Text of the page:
Contrary to recent media and uncensored scientific assertions, our planet will not accumulate excess heat nor will sea levels rise to dangerous levels. By all indications of a historical nature, taking into account a longer time-frame than recent climatologists use, we are in the beginning stages of a Grand Solar Minimum. During the transition to a colder planet, our local weather patterns will shift and change. This has happened several times in Earth’s history. The Sahara was once green and lush. The Antarctic was once as temperate as Central South America. There were vineyards in Northern England. There was also a time when much of the Americas were under a sheet of ice. It’s not known how severe or long-lasting this colder climate will last, but you can be sure that innovation to adapt will be at the forefront of people’s minds for the coming years.

As our consciousness evolves, the need for a centralized religion will wane. At the beginning of human spirituality, the gods of ancient times were our compass, and beseeching their favor in ways mundane and horrific was commonplace. We then centralized our worship along with our government through a monotheistic approach. Martin Luther ushered in a more personal god without the government involved, directly at least. We will now evolve leaving off an organizational structure and embracing a personal reflection of our inner spirituality. We may gather concepts from various teachings but at its core, we will recognize our own spiritual essence and connection to the Source of All, however, you choose to describe that being or state.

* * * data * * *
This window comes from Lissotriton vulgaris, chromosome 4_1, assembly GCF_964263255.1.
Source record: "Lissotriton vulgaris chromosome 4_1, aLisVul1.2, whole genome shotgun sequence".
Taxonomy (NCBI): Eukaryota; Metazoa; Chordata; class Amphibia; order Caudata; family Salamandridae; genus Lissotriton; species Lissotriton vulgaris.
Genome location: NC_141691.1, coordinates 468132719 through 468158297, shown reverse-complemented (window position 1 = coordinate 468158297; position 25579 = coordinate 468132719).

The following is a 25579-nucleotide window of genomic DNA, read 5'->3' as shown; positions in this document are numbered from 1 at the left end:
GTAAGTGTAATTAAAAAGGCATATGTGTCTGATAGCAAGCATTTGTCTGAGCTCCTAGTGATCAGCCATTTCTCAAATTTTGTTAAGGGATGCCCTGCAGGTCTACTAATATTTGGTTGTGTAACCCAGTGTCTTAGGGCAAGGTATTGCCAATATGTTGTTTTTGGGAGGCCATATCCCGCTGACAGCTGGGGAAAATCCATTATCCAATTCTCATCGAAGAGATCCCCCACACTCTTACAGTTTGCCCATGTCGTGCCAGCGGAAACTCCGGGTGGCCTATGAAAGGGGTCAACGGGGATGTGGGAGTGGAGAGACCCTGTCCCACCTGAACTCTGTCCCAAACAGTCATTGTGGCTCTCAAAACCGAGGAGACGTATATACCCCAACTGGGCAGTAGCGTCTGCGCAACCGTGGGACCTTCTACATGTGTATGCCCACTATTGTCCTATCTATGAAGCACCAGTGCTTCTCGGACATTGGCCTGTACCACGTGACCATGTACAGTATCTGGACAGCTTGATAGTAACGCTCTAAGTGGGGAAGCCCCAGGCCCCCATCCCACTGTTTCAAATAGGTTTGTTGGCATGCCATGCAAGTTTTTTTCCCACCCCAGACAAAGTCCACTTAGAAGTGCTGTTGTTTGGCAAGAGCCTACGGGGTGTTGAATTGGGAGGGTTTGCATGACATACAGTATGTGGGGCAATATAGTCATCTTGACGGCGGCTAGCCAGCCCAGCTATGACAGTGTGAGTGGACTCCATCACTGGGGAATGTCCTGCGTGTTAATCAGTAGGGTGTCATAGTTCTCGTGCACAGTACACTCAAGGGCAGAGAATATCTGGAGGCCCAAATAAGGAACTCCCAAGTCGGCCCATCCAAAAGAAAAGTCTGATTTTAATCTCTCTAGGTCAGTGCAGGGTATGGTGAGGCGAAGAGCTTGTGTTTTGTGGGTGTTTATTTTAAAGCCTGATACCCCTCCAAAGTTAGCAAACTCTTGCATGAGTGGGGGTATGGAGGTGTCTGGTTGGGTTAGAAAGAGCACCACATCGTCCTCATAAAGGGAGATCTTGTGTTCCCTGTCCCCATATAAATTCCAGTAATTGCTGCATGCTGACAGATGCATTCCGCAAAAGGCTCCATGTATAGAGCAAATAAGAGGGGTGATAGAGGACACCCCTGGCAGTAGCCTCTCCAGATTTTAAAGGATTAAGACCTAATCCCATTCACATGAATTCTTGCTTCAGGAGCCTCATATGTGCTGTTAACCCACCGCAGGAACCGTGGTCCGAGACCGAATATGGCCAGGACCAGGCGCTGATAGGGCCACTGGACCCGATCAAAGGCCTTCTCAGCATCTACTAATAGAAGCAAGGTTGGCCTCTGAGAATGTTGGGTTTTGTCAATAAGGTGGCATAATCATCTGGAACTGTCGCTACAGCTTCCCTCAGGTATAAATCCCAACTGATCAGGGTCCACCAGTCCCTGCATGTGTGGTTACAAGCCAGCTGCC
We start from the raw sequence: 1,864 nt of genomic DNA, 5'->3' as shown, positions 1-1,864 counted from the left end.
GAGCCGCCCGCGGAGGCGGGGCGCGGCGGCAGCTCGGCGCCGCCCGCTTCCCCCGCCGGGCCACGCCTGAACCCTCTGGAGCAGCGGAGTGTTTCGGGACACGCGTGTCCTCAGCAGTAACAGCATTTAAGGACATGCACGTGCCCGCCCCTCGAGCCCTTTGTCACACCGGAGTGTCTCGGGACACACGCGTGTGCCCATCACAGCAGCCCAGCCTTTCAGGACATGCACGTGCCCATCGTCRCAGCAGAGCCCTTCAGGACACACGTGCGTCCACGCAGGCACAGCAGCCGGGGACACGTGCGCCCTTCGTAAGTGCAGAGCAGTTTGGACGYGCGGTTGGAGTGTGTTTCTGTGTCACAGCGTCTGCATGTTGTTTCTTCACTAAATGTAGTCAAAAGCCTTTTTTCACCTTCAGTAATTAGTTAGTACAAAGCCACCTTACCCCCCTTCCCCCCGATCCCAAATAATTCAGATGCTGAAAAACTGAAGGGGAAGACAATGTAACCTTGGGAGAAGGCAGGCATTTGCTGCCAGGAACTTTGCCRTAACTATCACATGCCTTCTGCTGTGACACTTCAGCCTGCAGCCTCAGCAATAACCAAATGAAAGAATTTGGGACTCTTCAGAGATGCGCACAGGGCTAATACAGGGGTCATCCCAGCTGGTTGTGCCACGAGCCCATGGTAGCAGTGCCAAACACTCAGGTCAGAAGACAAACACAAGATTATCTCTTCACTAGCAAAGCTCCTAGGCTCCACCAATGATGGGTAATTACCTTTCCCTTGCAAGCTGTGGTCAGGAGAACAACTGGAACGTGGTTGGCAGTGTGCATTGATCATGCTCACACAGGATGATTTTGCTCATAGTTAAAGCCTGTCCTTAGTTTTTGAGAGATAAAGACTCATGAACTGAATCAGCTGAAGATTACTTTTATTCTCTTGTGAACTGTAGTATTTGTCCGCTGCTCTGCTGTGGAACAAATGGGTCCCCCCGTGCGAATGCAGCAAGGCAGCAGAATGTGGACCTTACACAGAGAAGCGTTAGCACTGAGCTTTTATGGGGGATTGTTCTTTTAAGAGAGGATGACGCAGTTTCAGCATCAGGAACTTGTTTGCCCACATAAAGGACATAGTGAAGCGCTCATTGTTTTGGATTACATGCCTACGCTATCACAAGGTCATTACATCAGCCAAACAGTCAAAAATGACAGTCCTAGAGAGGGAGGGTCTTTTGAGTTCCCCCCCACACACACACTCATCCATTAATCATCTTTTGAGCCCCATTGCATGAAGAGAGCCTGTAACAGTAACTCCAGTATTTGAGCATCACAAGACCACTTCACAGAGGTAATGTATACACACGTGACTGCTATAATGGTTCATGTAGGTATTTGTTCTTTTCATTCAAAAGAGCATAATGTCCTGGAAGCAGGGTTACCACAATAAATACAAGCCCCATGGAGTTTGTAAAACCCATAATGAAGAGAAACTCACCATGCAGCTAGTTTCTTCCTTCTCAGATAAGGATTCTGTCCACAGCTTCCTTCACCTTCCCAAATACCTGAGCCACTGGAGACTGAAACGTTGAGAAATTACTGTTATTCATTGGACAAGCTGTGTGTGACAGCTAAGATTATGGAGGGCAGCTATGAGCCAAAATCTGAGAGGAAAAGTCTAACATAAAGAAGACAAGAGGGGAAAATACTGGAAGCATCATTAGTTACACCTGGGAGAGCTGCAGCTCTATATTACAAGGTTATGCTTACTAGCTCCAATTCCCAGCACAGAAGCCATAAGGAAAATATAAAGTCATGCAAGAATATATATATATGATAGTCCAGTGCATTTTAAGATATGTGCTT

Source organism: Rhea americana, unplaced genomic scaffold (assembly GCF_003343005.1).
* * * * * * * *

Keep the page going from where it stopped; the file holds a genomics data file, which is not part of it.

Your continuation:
These are but a few of the things I see for the coming decade. The transition period for some of this activity will be messy at first but as humans grow and evolve, we will welcome the changes. Much of what I have proposed is already happening on a smaller scale in many parts of the world. What will you contribute to the future you desire? The world is in your hands.

~ Photo stokpic / 229 images

~ Follow Catherine’s progress through life in Metaphysical Girl: How I Recovered my Mental Health. Available for Pre-Order Now! Publish Date- December 26th 2021 at SmashwordsApple, Gardeners, OdiloKobo and Barnes & Noble